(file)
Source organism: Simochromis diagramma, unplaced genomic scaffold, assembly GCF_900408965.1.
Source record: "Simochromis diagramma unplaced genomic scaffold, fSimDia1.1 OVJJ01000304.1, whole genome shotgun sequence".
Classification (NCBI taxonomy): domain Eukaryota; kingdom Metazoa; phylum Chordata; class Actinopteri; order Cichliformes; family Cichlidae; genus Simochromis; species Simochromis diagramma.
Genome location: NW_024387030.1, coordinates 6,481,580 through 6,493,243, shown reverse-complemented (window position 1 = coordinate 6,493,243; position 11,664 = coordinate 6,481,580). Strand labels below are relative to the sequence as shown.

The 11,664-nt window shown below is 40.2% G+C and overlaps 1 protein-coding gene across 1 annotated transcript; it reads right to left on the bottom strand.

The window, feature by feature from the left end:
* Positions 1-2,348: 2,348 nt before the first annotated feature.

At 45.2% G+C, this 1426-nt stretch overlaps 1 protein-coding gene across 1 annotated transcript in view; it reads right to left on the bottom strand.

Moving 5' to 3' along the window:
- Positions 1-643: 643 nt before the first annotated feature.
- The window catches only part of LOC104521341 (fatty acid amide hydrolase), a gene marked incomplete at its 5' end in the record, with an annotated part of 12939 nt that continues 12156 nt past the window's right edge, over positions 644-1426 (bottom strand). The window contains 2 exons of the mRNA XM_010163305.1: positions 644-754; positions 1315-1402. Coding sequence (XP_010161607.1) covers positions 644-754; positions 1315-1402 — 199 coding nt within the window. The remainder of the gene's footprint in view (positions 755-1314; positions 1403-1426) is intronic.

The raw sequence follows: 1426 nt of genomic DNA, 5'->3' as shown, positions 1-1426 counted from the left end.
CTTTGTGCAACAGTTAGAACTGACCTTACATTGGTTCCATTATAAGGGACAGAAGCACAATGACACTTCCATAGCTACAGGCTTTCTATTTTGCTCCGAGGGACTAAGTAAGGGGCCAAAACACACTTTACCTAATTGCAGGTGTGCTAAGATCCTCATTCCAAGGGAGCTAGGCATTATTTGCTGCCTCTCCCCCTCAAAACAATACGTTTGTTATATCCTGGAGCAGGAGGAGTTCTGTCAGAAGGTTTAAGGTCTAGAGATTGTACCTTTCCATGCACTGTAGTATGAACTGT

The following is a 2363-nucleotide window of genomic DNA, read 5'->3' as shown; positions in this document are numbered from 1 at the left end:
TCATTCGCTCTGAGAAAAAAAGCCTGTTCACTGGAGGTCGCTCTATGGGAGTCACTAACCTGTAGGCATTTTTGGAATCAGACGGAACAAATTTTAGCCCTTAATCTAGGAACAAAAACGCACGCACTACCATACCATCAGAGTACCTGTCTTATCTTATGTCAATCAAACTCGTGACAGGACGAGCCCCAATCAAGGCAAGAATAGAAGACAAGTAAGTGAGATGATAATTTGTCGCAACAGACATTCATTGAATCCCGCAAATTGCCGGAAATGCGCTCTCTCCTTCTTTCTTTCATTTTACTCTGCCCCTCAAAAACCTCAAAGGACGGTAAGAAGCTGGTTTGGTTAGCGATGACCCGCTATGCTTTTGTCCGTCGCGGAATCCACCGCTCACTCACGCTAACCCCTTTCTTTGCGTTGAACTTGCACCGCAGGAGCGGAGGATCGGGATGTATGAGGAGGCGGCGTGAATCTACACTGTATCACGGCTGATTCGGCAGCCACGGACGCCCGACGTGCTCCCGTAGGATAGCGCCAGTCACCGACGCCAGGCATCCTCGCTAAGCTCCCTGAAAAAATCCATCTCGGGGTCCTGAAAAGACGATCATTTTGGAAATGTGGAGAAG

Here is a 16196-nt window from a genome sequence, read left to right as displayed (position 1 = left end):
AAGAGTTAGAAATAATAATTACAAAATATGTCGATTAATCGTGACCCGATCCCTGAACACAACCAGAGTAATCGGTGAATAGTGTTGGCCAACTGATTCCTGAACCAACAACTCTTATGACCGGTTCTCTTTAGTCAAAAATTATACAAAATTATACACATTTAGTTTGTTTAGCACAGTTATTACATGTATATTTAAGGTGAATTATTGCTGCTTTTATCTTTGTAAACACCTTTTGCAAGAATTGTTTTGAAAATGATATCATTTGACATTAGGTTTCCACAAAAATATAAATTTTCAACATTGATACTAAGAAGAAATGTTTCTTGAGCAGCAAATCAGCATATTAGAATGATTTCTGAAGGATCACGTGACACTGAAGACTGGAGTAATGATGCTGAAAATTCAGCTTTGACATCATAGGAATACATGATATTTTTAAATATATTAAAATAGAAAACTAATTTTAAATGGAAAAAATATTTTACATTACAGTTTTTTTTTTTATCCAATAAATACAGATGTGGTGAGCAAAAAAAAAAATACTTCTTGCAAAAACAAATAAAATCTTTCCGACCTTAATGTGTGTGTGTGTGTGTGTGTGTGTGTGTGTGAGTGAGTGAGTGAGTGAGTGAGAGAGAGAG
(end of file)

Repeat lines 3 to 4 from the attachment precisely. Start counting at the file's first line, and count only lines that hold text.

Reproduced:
Classification (NCBI taxonomy): domain Eukaryota; kingdom Metazoa; phylum Chordata; class Actinopteri; order Cichliformes; family Cichlidae; genus Simochromis; species Simochromis diagramma.
Genome location: NW_024387030.1, coordinates 6,481,580 through 6,493,243, shown reverse-complemented (window position 1 = coordinate 6,493,243; position 11,664 = coordinate 6,481,580). Strand labels below are relative to the sequence as shown.